Rockfall in Glenwood Canyon closes Interstate 70 overnight | VailDaily.com

Rockfall in Glenwood Canyon closes Interstate 70 overnight

Glenwood Springs Post Independent

GLENWOOD SPRING — Interstate 70 through Glenwood Canyon was closed shortly after 9:30 p.m. Monday by a second rockfall in less than 24 hours about 8 miles east of Glenwood Springs. The road will be closed in both directions this morning with no estimated time to reopen.

The rocks fell from very high in the canyon, and the Colorado Department of Transportation decided to close the road for the night rather than putting workers in harm's way trying to clear I-70 at night, said Tracy Trulove, CDOT spokeswoman.

The road was closed between Glenwood Springs and Gypsum. Trulove advised commuters to check cotrip.org, @ColoradoDOT on Twitter or Postindependent.com for updates.

The Colorado State Patrol was waiting for the road to be cleared enough to get a patrol car into the area, a spokesman said, but no vehicles were known to be trapped.

It was the second major rockfall of the day. Large rocks fell in the same place at about 2:40 a.m. Monday, forcing a full closure of the road until about 5 a.m. Then, as workers broke up those boulders, moved debris off the highway and used temporary patch material, traffic ran in both directions in the left lanes only.

That incident was cleared a bit after 7:30 p.m., when all four lanes of I-70 were reopened, only to be closed two hours later. No one was hurt in the first incident.

Recommended Stories For You

In the first incident, large boulders broke off of the north side of the canyon west of the Hanging Lake exit, where the westbound lanes are positioned above the eastbound lanes. Rocks tumbled across the westbound roadway and over the edge onto the eastbound lanes — and at least one boulder had enough velocity to land on the south bank of the Colorado River.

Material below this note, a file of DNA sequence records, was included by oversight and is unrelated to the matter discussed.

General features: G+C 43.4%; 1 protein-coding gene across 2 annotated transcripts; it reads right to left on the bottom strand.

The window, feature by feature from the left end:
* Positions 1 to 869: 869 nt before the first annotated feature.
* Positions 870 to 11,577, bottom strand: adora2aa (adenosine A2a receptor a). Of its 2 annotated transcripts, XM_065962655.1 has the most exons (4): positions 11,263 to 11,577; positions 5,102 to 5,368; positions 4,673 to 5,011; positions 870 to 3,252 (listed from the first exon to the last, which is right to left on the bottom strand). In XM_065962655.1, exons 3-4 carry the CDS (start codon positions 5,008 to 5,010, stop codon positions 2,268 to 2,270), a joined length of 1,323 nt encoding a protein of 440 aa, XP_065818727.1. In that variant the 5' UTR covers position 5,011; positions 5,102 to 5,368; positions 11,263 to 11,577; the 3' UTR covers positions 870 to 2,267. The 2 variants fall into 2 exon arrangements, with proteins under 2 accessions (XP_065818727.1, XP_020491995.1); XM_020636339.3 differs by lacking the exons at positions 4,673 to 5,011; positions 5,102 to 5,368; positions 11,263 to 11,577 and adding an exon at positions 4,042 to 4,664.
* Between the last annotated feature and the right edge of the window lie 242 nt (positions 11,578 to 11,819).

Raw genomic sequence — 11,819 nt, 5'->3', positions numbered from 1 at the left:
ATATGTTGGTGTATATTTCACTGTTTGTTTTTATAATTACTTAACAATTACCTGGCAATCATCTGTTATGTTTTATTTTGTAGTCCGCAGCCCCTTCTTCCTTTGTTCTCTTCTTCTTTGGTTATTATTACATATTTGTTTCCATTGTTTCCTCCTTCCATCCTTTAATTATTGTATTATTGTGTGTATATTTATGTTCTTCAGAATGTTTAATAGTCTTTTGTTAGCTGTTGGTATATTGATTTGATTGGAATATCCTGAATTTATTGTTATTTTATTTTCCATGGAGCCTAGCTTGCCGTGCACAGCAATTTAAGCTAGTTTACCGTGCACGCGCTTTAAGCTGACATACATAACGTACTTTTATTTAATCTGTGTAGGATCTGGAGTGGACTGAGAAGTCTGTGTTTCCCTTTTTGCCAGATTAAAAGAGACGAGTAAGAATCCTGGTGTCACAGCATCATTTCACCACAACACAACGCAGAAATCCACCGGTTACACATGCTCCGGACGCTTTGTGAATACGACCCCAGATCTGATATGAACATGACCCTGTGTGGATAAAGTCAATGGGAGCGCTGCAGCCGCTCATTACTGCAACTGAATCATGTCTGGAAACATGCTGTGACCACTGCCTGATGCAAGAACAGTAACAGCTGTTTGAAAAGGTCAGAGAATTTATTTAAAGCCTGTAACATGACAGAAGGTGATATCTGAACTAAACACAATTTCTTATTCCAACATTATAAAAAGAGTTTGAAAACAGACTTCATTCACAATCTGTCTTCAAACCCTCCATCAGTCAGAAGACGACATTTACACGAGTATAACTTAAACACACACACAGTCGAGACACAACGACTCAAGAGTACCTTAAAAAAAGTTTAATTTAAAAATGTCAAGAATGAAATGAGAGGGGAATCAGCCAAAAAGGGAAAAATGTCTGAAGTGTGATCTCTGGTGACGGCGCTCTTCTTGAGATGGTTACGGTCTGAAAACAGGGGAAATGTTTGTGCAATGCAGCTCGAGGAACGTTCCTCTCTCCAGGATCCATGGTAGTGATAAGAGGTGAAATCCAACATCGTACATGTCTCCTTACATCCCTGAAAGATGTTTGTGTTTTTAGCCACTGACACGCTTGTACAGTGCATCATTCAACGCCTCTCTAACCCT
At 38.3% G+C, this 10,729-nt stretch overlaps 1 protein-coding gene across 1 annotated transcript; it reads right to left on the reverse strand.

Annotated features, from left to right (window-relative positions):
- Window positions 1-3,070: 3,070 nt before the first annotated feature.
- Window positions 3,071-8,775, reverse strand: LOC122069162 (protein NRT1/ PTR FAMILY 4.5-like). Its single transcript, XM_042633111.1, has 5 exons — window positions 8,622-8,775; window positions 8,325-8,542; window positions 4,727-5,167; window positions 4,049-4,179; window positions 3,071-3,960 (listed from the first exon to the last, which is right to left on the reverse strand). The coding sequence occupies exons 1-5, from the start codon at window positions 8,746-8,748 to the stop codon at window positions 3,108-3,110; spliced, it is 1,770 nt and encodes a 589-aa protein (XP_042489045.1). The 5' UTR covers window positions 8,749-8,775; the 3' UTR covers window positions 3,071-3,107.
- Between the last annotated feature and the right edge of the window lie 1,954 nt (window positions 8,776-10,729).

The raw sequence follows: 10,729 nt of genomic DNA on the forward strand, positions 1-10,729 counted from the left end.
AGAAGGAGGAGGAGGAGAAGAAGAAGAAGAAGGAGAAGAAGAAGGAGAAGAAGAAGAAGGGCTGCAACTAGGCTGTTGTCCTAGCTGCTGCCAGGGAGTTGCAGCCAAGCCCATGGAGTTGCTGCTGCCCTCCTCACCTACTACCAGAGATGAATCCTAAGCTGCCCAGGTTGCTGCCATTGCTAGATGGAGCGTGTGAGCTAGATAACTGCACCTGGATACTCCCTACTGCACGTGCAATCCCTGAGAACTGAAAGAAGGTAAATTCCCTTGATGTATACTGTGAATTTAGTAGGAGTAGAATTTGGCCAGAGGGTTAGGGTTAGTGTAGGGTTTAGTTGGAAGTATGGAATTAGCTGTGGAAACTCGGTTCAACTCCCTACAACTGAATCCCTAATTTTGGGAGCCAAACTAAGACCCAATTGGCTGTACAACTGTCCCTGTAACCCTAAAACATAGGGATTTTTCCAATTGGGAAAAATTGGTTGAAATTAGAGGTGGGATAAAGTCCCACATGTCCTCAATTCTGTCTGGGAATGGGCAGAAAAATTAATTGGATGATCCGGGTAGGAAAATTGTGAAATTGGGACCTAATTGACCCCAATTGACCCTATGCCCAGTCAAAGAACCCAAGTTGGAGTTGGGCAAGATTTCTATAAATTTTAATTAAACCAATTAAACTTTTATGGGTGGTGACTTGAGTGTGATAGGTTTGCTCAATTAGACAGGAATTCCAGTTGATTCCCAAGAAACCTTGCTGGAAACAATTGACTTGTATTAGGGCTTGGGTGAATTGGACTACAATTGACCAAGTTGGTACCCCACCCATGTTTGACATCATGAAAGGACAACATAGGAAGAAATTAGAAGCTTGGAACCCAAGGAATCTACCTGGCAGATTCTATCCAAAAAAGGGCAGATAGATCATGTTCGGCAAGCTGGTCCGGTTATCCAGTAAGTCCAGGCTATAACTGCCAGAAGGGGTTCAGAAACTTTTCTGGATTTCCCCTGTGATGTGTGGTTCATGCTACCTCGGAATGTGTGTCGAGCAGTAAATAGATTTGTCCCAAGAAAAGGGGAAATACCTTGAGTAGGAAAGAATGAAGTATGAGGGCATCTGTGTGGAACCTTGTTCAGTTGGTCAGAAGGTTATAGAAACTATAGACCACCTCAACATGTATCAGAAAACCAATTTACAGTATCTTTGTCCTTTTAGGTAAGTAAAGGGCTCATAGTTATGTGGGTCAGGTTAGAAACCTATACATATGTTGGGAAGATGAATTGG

The Colorado Department of Transportation said crews will required intermittent stops on I-70 during clean-up of the first incident.

The rocks were large enough that CDOT used "Boulder Buster" equipment to break them down and remove them. Crews used jackhammers to drill into the large boulders and placed a type of ordinance similar to a shotgun shell to crack the rocks, Trulove said.

Road crews used a temporary cold patch mix where the boulders had taken chunks out of the asphalt. Trulove said CDOT will have to wait until the "hot batch asphalt" plants start operating in the spring.

Theis incidents caomes after a season ofn mitigation efforts by CDOT, but Trulove doubted that more fencing in that area would have stopped the boulders because they fell from so high.

Crews moving rocks and filling in damaged asphalt, where the chances of move boulders crashing down was still high, surmised that the rocks had broken off near the top of the canyon's northern rim.